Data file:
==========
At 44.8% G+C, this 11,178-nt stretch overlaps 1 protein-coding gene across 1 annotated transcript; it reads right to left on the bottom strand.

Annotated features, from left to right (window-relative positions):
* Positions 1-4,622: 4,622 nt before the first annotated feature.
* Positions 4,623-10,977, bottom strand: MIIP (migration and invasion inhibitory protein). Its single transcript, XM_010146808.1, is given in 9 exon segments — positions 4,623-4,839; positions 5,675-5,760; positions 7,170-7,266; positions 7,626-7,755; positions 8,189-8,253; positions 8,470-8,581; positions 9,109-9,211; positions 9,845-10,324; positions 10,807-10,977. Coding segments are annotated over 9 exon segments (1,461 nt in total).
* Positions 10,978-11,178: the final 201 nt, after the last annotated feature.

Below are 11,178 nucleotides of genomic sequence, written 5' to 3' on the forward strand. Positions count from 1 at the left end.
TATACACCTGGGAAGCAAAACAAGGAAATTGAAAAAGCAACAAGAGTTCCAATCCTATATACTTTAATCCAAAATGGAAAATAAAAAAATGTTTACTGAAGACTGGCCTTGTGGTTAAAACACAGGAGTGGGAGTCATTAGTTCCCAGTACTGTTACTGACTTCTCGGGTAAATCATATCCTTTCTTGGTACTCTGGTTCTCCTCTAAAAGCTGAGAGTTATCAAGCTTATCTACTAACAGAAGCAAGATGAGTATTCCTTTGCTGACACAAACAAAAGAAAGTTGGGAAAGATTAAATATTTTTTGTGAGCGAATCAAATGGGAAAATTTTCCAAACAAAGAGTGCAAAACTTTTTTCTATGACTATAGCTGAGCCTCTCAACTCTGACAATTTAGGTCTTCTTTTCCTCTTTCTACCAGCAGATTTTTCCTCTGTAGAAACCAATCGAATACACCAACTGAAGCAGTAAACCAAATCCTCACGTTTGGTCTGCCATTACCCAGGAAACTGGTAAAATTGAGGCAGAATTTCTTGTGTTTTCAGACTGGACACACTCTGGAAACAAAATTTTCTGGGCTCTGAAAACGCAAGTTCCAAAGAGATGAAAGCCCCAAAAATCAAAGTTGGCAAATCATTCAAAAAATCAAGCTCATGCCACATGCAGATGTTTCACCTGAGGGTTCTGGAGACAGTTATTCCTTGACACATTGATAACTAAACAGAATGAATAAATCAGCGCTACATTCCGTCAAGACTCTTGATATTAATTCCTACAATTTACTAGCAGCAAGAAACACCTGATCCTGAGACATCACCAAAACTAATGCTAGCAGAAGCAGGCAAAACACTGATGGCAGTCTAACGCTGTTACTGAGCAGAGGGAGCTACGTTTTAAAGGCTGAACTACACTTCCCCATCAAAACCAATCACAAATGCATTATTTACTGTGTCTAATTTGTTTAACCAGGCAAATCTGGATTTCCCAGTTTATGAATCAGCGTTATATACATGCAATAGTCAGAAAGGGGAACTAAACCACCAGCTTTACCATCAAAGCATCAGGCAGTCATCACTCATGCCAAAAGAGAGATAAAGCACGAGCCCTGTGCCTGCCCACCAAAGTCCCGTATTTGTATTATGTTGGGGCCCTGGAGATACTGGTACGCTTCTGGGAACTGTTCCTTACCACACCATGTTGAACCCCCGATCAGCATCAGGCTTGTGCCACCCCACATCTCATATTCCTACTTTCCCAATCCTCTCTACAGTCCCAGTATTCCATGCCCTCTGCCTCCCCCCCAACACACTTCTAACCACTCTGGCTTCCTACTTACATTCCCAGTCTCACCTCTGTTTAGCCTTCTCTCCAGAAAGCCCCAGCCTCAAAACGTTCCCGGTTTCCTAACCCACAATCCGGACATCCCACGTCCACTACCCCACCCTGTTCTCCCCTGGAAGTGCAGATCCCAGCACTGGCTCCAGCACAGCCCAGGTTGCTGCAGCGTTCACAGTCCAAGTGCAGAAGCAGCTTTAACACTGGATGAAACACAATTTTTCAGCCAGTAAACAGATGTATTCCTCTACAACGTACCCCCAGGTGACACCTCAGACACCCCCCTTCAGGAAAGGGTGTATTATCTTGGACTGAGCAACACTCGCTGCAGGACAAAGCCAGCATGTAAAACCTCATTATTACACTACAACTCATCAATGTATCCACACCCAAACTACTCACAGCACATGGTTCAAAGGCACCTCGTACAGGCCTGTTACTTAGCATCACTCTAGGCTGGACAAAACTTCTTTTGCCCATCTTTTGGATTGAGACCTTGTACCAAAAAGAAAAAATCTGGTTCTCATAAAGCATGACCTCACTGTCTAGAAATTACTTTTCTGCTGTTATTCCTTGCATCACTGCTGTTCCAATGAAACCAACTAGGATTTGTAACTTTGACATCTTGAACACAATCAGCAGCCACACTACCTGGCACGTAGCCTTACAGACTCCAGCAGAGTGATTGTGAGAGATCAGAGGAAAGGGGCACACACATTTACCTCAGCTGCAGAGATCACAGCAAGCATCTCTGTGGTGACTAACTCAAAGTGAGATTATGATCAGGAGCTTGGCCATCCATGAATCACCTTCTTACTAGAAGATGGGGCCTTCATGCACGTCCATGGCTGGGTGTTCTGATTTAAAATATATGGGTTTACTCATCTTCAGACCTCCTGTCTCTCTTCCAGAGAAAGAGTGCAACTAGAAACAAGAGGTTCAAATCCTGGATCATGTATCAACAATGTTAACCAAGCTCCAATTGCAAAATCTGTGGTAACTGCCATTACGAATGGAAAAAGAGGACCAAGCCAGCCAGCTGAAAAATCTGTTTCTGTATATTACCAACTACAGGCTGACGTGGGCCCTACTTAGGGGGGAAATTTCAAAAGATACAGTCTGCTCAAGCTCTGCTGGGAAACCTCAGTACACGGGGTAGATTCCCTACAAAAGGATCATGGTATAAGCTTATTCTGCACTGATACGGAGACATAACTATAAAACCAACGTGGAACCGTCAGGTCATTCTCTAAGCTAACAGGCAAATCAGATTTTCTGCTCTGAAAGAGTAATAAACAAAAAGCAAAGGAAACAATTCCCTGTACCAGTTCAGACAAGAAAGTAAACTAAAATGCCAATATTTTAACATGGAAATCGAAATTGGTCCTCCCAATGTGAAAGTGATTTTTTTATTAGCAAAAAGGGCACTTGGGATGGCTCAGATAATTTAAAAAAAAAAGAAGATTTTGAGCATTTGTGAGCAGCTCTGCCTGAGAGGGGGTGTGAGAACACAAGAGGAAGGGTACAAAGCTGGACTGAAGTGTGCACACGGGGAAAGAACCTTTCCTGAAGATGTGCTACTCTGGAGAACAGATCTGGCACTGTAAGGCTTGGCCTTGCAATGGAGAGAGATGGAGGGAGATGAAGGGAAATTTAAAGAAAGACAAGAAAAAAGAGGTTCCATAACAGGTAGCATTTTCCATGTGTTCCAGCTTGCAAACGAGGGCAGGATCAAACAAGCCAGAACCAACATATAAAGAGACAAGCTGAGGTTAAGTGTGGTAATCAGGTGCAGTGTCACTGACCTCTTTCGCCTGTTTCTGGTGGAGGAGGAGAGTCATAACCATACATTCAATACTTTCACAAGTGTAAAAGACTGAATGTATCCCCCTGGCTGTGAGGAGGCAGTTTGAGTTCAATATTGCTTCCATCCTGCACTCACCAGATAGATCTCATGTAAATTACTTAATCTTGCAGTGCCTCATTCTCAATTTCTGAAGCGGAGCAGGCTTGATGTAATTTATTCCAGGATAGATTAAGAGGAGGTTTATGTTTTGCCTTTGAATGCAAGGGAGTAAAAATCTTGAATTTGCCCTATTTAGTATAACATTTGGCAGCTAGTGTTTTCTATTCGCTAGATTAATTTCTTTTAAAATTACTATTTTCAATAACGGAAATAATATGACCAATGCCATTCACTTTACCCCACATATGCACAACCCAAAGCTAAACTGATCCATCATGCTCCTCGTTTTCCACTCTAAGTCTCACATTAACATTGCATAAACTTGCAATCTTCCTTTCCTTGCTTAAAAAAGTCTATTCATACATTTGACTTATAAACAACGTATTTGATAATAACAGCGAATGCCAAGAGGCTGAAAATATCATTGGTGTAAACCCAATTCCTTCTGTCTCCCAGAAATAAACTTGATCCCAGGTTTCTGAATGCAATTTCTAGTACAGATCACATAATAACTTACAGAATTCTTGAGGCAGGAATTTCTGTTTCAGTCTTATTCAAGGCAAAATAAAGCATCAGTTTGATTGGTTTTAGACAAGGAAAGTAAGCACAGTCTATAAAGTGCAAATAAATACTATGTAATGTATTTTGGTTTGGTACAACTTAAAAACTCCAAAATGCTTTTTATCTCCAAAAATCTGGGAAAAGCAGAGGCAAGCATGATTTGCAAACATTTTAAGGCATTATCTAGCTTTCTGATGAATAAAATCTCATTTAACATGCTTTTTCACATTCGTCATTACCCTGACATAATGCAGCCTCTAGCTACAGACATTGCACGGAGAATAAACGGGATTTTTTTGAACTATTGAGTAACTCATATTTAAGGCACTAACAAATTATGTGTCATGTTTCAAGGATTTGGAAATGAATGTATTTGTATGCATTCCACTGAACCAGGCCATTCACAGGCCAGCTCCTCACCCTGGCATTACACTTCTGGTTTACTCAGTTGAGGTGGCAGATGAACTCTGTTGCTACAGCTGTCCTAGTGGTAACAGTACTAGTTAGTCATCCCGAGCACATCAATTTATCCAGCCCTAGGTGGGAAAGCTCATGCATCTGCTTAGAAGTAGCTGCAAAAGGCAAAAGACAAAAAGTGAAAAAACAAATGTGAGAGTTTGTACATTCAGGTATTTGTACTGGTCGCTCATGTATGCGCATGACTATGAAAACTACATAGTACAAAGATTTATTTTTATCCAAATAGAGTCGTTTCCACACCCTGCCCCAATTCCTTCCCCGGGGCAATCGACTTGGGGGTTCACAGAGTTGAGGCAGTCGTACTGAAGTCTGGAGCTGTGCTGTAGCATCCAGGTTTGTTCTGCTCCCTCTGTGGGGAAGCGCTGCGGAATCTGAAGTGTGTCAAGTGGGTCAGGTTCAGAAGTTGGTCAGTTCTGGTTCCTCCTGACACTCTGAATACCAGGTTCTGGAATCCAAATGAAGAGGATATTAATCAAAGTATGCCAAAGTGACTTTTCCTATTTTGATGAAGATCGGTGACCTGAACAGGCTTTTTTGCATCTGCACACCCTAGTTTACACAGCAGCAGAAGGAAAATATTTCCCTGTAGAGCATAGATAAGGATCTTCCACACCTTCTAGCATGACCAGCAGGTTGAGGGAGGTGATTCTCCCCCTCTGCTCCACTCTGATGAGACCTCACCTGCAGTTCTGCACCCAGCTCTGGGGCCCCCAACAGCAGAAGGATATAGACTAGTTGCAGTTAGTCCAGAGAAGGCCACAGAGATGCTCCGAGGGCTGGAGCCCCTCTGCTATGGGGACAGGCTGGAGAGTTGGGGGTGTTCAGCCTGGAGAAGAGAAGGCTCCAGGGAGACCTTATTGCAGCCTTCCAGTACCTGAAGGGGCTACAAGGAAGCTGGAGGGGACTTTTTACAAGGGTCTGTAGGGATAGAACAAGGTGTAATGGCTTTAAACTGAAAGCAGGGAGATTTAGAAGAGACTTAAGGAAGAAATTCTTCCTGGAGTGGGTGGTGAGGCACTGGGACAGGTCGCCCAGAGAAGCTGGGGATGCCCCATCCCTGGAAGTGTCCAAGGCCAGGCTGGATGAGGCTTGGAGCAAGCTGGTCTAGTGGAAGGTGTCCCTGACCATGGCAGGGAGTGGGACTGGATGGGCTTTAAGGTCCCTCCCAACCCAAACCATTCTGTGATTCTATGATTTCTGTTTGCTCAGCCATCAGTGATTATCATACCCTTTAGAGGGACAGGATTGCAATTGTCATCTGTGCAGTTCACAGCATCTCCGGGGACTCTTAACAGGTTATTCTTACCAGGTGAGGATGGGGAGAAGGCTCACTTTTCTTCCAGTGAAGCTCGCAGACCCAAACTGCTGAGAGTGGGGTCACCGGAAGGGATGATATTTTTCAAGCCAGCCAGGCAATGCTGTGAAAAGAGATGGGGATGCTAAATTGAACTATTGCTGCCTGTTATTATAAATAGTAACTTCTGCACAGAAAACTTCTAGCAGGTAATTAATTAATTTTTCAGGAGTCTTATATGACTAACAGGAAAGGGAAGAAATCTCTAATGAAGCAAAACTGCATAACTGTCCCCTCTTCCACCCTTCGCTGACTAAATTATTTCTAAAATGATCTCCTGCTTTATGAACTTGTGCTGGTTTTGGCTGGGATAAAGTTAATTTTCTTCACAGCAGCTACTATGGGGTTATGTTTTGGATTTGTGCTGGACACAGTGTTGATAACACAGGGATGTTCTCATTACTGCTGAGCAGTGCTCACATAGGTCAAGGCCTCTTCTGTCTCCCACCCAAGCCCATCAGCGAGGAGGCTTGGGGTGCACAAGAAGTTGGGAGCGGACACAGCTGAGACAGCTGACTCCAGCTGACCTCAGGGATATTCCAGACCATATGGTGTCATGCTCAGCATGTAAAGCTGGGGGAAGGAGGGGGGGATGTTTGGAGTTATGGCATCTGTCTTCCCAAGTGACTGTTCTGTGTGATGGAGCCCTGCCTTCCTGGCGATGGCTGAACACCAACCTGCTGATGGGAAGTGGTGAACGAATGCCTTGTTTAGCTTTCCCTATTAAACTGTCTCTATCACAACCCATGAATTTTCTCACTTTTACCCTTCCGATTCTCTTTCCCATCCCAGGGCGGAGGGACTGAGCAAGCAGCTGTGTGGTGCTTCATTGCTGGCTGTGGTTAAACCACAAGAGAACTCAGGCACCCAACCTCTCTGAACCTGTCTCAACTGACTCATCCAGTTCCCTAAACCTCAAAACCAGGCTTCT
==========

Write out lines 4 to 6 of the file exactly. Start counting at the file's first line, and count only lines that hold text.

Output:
* Positions 4,623-10,977, bottom strand: MIIP (migration and invasion inhibitory protein). Its single transcript, XM_010146808.1, is given in 9 exon segments — positions 4,623-4,839; positions 5,675-5,760; positions 7,170-7,266; positions 7,626-7,755; positions 8,189-8,253; positions 8,470-8,581; positions 9,109-9,211; positions 9,845-10,324; positions 10,807-10,977. Coding segments are annotated over 9 exon segments (1,461 nt in total).
* Positions 10,978-11,178: the final 201 nt, after the last annotated feature.

Below are 11,178 nucleotides of genomic sequence, written 5' to 3' on the forward strand. Positions count from 1 at the left end.